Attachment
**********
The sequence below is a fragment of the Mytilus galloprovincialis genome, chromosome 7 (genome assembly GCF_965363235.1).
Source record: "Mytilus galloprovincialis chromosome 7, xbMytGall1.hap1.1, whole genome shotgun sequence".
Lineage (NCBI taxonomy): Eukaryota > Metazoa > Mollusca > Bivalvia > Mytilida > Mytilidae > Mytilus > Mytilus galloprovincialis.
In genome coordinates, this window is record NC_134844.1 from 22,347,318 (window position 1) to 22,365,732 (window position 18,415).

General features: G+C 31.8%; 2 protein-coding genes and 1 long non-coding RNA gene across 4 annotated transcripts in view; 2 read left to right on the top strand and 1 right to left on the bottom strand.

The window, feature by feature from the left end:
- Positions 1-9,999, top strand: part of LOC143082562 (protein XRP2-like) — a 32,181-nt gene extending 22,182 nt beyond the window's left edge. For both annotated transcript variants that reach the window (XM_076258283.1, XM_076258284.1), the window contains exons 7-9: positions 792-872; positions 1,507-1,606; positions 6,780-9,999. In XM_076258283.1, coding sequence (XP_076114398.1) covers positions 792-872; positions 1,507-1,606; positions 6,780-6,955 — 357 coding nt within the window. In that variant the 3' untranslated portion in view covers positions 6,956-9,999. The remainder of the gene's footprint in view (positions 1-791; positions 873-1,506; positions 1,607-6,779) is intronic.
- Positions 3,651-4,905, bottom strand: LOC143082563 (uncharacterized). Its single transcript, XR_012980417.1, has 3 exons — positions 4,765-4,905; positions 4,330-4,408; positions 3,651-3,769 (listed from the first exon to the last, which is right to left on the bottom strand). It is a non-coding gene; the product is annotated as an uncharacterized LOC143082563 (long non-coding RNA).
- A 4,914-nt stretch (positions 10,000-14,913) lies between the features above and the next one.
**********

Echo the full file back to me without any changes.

The sequence below is a fragment of the Mytilus galloprovincialis genome, chromosome 7 (genome assembly GCF_965363235.1).
Source record: "Mytilus galloprovincialis chromosome 7, xbMytGall1.hap1.1, whole genome shotgun sequence".
Lineage (NCBI taxonomy): Eukaryota > Metazoa > Mollusca > Bivalvia > Mytilida > Mytilidae > Mytilus > Mytilus galloprovincialis.
In genome coordinates, this window is record NC_134844.1 from 22,347,318 (window position 1) to 22,365,732 (window position 18,415).

General features: G+C 31.8%; 2 protein-coding genes and 1 long non-coding RNA gene across 4 annotated transcripts in view; 2 read left to right on the top strand and 1 right to left on the bottom strand.

The window, feature by feature from the left end:
- Positions 1-9,999, top strand: part of LOC143082562 (protein XRP2-like) — a 32,181-nt gene extending 22,182 nt beyond the window's left edge. For both annotated transcript variants that reach the window (XM_076258283.1, XM_076258284.1), the window contains exons 7-9: positions 792-872; positions 1,507-1,606; positions 6,780-9,999. In XM_076258283.1, coding sequence (XP_076114398.1) covers positions 792-872; positions 1,507-1,606; positions 6,780-6,955 — 357 coding nt within the window. In that variant the 3' untranslated portion in view covers positions 6,956-9,999. The remainder of the gene's footprint in view (positions 1-791; positions 873-1,506; positions 1,607-6,779) is intronic.
- Positions 3,651-4,905, bottom strand: LOC143082563 (uncharacterized). Its single transcript, XR_012980417.1, has 3 exons — positions 4,765-4,905; positions 4,330-4,408; positions 3,651-3,769 (listed from the first exon to the last, which is right to left on the bottom strand). It is a non-coding gene; the product is annotated as an uncharacterized LOC143082563 (long non-coding RNA).
- A 4,914-nt stretch (positions 10,000-14,913) lies between the features above and the next one.